The Federal Government Shutdown — A Question of Duration
By now we all know the federal government has shut down, and there is ample finger pointing going on in Washington, D.C. I saw this coming, and I’ve positioned subscribers of my investment newsletter PowerTrend Profits and my trading service PowerTrader accordingly. I fully expect the stock market to be choppy in the coming days until a solution is worked out, but of course, the devil is in the details. I make that statement knowing full well that if this crisis isn’t resolved soon, it will merge with the pending debt default. Should that happen, uncertainty will be back big time.
While we’re only a few days into the shutdown, we have yet to see any major fallout. I know that there has been a disruption of services, workers have been furloughed and we will see at least a modest slowdown in economic activity. I experienced all of this fiscal fallout 17 years ago when I was traveling through San Francisco and Maui as the national parks were closed. It was a pain, and it was inconvenient, but I remember quite clearly that life went on and the world did not come to a standstill — even though the federal government closed for a total of 28 days, from November 14, 1995, to January 6, 1996. That’s almost a full month, or one-twelfth of a year.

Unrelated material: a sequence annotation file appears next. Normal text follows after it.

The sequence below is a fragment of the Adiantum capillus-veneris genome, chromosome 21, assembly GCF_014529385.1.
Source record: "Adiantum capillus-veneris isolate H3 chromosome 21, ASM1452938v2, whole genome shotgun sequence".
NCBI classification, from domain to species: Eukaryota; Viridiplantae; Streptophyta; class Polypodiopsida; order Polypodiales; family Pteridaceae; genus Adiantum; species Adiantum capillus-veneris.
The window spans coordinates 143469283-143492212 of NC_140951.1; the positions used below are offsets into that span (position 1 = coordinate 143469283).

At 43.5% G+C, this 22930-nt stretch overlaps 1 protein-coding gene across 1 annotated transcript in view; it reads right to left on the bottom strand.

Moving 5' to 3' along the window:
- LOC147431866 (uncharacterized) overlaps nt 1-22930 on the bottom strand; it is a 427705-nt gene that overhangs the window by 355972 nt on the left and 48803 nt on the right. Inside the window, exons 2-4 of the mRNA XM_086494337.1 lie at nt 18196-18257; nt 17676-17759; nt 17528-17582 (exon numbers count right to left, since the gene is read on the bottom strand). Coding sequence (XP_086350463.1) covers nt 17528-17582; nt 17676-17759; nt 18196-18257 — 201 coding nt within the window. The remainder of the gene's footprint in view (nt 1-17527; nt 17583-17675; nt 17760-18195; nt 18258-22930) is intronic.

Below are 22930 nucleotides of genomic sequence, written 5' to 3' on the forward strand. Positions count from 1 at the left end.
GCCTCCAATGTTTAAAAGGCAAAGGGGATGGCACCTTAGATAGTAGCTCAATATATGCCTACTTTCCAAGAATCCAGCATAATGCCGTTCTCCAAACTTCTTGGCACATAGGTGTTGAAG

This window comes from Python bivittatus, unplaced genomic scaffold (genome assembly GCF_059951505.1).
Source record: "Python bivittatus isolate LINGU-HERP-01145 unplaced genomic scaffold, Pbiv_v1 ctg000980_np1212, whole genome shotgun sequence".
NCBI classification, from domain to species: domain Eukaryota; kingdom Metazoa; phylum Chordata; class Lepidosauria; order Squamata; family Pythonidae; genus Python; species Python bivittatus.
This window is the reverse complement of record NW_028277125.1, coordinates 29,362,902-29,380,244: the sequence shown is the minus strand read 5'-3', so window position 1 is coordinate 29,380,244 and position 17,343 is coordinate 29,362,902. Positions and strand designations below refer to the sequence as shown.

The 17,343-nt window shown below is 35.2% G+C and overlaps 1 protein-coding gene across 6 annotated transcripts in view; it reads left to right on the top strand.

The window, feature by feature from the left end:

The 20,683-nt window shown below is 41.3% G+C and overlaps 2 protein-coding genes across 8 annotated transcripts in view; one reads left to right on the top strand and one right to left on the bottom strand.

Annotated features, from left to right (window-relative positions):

This time around, however, the economy is far less robust than it was back then. Should a federal government shutdown persist and go from a few days to a few weeks, we are likely to see a slowdown in the housing and automotive markets, as well as the overall economy. Gross domestic product (GDP) forecasts would need to be revisited, and that means a reset to earnings expectations for a number of sectors.
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